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Seed dormancy, germination and fungal infestation of eastern gamagrass seed

Author:
Huang, Wencheng, Mayton, Hilary S., Amirkhani, Masoume, Wang, Decheng, Taylor, Alan G.
Source:
Industrial crops and products 2017 v.99 pp. 109-116
ISSN:
0926-6690
Subject:
Chaetomium, Pithomyces, Rhizopus, Tripsacum dactyloides, captan, drying, fungi, germination, grinding, indigenous species, perennials, pericarp, pyraclostrobin, research programs, seed dormancy, seed treatment, seedlings, temperature, thiram, warm season grasses, United States
Abstract:
Eastern gamagrass [Tripsacum dactyloides (L.) L.] is a US native perennial warm-season grass. Commercial seed lots commonly have low percentage germination with high levels of dormant seed. This study was conducted to develop technologies to break seed dormancy and enhance germination and seedling survival of eastern gamagrass in laboratory germination tests. Germination tests for all seed treatments were conducted at alternating temperatures of 20/30°C with corresponding dark/light cycles consisting of 16 and 8h, respectively. A method of physically removing the caryopsis from the cupule and then scarifying the caryopsis was previously described in the literature and termed scarified caryopsis (SC). Our research program developed a one-step method of simply grinding off the top of the seed, termed cupulated caryopsis top removal (CCTR). The CCTR treatment breaks the integrity of both the cupule and pericarp. Intact cupules and non-scarified caryopses of eastern gamagrass seed lots had high percentages of dormant seed, whereas the CCTR and SC treatments evaluated in this study reduced or even eliminated dormancy. Additionally, stratification for 8 or 12 weeks respectively broke dormancy of intact cupules of the two seed lots tested. Stratification followed by drying or drying+storage for four weeks caused dormancy reversion; however, reversion did not occur in the CCTR treatment. Seed contamination was evaluated in four seed lots. Chaetomium, Pithomyces and Rhizopus were detected in all seed lots. The fungicide seed treatments captan and thiram significantly reduced germination of CCTR treatments in comparison with the non-fungicide treated control. The combination of pyraclostrobin and fluxapyroxad seed treatments had the best control of fungal seed contaminants and final percentage germination in laboratory germination tests.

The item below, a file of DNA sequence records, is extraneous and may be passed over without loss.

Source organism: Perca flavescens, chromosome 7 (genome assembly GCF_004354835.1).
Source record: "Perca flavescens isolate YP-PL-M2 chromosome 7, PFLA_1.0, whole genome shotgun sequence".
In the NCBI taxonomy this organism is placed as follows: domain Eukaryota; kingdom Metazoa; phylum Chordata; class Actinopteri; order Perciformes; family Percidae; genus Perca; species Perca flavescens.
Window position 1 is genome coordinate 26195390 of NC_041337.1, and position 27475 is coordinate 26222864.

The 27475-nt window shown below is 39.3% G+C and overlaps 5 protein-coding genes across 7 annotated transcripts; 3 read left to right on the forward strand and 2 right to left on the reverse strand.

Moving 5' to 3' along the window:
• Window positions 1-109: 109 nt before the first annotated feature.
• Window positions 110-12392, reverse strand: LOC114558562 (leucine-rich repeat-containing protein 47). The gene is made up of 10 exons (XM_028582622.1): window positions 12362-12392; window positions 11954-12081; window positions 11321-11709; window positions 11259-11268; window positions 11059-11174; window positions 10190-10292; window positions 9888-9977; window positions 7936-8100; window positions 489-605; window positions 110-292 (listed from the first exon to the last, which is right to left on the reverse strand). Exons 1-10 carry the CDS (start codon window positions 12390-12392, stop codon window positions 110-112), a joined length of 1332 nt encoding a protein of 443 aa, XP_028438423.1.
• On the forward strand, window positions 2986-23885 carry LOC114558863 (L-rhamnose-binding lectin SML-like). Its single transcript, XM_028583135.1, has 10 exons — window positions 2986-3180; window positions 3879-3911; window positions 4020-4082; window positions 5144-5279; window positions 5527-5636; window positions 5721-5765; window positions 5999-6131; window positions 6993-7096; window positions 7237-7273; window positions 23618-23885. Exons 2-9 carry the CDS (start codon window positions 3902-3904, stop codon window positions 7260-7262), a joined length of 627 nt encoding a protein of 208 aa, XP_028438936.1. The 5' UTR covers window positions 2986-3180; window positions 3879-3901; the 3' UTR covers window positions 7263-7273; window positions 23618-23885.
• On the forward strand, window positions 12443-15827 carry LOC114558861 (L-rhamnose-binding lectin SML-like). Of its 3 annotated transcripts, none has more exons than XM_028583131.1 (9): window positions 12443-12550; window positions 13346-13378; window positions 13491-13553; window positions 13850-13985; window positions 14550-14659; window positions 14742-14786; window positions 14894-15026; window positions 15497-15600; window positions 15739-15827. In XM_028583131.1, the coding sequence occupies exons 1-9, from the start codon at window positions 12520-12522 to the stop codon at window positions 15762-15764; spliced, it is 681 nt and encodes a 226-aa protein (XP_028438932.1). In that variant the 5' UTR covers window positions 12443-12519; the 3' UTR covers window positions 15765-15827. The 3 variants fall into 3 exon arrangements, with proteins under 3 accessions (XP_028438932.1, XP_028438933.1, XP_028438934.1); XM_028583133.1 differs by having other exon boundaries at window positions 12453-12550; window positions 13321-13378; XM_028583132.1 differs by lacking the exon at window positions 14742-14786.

Agid:
5627968